The Second in a Series of Sermons on the Book of Judges
While we’ll need to read between the lines to see it, in the opening chapter of the Book of Judges there is already strong evidence that Israel failed to complete the task YHWH assigned to them. That task was to drive all the Canaanites out of the land of promise and then occupy all the land that the Canaanites formerly inhabited so that the displaced Canaanites could not make their way back into Canaan and resettle there. The failure of Israel to do as the LORD commanded will bear much sad fruit as the generations begin to go by. Because of the pagan influence exerted upon Israel by the Canaanites, slowly but surely, the people of Israel will begin to turn their backs on YHWH and do what is right in their own eyes instead of obeying the commandments of God. As that happens, the Israelites will begin to worship and serve Canaanite “gods” as well as engage in all kinds of Canaanite religious practices. And just as Joshua had warned them in his farewell speech, the people of Israel will soon find themselves coming under the covenant curses, all the while crying out to YHWH for deliverance.
We continue our new series on the Book of Judges as we turn our attention to the opening chapter of this very interesting yet perplexing book. Last time we dealt with “big picture” stuff and devoted our time to introductory matters regarding the background and major themes of the Book of Judges. The Book of Judges tells the story of Israel repeatedly falling into sin, God then sending calamity upon his disobedient covenant people as a form of judgment, with God’s people then crying out to him for deliverance, before God sends a series of “judges” or deliverers (tribal leaders), who will pull the people of God back from the brink of disaster. In all of this we see God’s longsuffering mercy toward his people. We also see the innate tendency of the sinful human heart to worship and serve false “gods.” This is a book in which we see the people of God do things which are difficult for us to imagine. We will also see God rescue them in the most surprising of ways.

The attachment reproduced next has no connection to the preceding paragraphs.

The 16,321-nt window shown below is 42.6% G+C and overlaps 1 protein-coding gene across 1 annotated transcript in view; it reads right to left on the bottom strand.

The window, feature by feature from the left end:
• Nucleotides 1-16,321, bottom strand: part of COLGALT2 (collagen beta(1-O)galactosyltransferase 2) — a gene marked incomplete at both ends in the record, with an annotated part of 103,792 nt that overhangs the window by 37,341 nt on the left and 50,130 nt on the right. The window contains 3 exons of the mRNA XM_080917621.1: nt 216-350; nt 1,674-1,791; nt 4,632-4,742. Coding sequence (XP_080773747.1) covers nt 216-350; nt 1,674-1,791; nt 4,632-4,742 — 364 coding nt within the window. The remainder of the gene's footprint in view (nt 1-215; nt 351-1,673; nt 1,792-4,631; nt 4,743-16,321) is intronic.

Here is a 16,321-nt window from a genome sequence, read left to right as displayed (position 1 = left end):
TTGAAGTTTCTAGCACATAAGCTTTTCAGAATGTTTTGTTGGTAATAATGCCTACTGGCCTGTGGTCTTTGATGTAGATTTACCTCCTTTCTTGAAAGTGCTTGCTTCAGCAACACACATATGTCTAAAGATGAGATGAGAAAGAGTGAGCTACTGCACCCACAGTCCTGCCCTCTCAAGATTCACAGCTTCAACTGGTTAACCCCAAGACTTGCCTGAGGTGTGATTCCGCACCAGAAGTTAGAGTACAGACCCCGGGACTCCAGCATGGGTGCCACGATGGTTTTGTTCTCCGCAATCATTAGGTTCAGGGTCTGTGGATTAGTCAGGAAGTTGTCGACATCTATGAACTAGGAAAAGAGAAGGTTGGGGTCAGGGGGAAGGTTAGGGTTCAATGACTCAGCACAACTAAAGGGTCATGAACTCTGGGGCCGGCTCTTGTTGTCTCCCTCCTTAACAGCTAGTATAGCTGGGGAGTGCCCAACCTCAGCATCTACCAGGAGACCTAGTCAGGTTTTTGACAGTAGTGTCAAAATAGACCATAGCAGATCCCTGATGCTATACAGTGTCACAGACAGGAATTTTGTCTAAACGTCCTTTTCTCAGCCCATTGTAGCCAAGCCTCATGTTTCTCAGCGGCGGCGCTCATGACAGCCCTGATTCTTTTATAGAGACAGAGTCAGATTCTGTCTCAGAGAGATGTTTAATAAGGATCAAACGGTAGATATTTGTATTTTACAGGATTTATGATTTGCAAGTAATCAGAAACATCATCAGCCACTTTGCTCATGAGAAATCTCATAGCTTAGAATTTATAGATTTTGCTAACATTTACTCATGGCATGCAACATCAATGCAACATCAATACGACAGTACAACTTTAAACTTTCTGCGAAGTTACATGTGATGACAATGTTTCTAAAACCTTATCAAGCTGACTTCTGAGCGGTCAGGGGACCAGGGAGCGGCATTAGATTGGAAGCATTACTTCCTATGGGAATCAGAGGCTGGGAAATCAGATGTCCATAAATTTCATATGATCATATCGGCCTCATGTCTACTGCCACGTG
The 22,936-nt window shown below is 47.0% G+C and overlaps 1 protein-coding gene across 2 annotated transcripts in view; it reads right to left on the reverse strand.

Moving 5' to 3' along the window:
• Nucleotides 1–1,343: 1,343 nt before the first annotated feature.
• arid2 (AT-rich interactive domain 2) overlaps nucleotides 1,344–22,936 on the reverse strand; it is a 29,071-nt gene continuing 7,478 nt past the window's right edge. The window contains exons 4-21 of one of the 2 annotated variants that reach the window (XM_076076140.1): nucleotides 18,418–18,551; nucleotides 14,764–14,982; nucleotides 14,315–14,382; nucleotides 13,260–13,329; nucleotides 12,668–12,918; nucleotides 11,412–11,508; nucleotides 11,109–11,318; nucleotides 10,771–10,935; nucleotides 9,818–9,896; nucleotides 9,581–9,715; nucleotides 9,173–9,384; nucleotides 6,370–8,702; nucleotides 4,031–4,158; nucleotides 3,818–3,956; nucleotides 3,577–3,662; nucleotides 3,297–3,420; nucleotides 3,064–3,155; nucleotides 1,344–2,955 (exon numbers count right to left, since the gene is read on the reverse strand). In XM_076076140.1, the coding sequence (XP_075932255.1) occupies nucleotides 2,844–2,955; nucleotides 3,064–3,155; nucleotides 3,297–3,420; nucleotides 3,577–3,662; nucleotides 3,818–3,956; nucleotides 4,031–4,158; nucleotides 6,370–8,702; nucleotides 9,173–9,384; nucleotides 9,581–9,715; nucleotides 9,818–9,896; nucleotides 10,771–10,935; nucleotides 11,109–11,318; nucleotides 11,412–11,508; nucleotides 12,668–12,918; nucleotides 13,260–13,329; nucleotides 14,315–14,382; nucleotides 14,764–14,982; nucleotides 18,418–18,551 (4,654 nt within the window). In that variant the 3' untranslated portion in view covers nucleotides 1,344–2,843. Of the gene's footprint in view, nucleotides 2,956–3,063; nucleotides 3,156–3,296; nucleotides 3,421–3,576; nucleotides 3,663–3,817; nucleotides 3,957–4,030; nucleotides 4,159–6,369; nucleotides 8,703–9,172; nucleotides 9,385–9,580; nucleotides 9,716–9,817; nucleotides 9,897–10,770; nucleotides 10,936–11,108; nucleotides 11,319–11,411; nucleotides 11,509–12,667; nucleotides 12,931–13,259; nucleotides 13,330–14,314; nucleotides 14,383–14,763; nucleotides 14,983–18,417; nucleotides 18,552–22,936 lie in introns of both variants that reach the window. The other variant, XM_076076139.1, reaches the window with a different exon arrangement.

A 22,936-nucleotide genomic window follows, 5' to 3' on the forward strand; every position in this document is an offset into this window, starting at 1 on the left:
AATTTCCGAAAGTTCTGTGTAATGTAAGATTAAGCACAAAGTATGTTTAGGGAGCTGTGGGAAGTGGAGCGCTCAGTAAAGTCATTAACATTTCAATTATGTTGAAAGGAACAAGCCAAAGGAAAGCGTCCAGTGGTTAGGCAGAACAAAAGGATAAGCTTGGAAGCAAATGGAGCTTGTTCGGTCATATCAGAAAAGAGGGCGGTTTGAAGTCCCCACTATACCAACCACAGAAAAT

After the death of Joshua it did not take long for Israel to fall away from YHWH and begin to embrace the religion of the Canaanites. In Judges 2:11-12 we learn of the sorry condition of Israel which characterized this entire period. “And the people of Israel did what was evil in the sight of the Lord and served the Baals. And they abandoned the Lord, the God of their fathers, who had brought them out of the land of Egypt. They went after other gods, from among the gods of the peoples who were around them, and bowed down to them. And they provoked the Lord to anger.” Not only were the people of Israel soon serving Baal instead of YHWH, but they were provoking YHWH (their shield and defender) to wrath, bringing down his judgment upon their own nation.
Not only can the pagan “gods” (especially Baal) do nothing for God’s people in terms of rescuing them from storms and increasing fertility–since the Baals were nothing but the figment of the sinful imagination–but the people of Israel had witnessed God’s great power and how he sent fear throughout the Canaanites when Israel entered the land. Because of this, the Israelites were completely without excuse for turning away from YHWH. Ironically, the people of Israel will find the same things happening to them that God did to the Canaanites. As the author of Hebrews puts it (Hebrews 10:31), “It is a fearful thing to fall into the hands of the living God.” The Canaanites learned this to be true when they suffered defeat after defeat at the hands of Israel under the leadership of Joshua. Now God’s own people must learn this lesson as well. Covenant blessings are much better than covenant curses.
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